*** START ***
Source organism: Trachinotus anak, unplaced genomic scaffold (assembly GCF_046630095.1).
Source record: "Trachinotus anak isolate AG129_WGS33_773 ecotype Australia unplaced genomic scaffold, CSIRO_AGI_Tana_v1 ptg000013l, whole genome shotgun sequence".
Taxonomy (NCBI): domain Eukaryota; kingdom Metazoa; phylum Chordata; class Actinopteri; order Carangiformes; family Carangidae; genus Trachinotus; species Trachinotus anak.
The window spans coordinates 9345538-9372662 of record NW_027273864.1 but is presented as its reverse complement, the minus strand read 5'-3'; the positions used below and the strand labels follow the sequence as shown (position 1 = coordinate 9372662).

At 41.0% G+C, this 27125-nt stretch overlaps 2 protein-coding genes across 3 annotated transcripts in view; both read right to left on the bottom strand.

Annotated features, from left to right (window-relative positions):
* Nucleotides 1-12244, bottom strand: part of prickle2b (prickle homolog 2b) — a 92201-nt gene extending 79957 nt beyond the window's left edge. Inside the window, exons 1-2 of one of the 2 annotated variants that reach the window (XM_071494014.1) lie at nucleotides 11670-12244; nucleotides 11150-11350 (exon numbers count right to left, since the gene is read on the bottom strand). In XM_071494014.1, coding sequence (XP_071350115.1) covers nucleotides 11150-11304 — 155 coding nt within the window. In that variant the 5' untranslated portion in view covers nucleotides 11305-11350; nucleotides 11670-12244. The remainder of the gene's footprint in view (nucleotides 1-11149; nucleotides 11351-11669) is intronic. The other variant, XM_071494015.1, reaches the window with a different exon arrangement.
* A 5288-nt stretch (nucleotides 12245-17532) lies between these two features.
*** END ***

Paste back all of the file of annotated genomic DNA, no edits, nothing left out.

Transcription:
Source organism: Trachinotus anak, unplaced genomic scaffold (assembly GCF_046630095.1).
Source record: "Trachinotus anak isolate AG129_WGS33_773 ecotype Australia unplaced genomic scaffold, CSIRO_AGI_Tana_v1 ptg000013l, whole genome shotgun sequence".
Taxonomy (NCBI): domain Eukaryota; kingdom Metazoa; phylum Chordata; class Actinopteri; order Carangiformes; family Carangidae; genus Trachinotus; species Trachinotus anak.
The window spans coordinates 9345538-9372662 of record NW_027273864.1 but is presented as its reverse complement, the minus strand read 5'-3'; the positions used below and the strand labels follow the sequence as shown (position 1 = coordinate 9372662).

At 41.0% G+C, this 27125-nt stretch overlaps 2 protein-coding genes across 3 annotated transcripts in view; both read right to left on the bottom strand.

Annotated features, from left to right (window-relative positions):
* Nucleotides 1-12244, bottom strand: part of prickle2b (prickle homolog 2b) — a 92201-nt gene extending 79957 nt beyond the window's left edge. Inside the window, exons 1-2 of one of the 2 annotated variants that reach the window (XM_071494014.1) lie at nucleotides 11670-12244; nucleotides 11150-11350 (exon numbers count right to left, since the gene is read on the bottom strand). In XM_071494014.1, coding sequence (XP_071350115.1) covers nucleotides 11150-11304 — 155 coding nt within the window. In that variant the 5' untranslated portion in view covers nucleotides 11305-11350; nucleotides 11670-12244. The remainder of the gene's footprint in view (nucleotides 1-11149; nucleotides 11351-11669) is intronic. The other variant, XM_071494015.1, reaches the window with a different exon arrangement.
* A 5288-nt stretch (nucleotides 12245-17532) lies between these two features.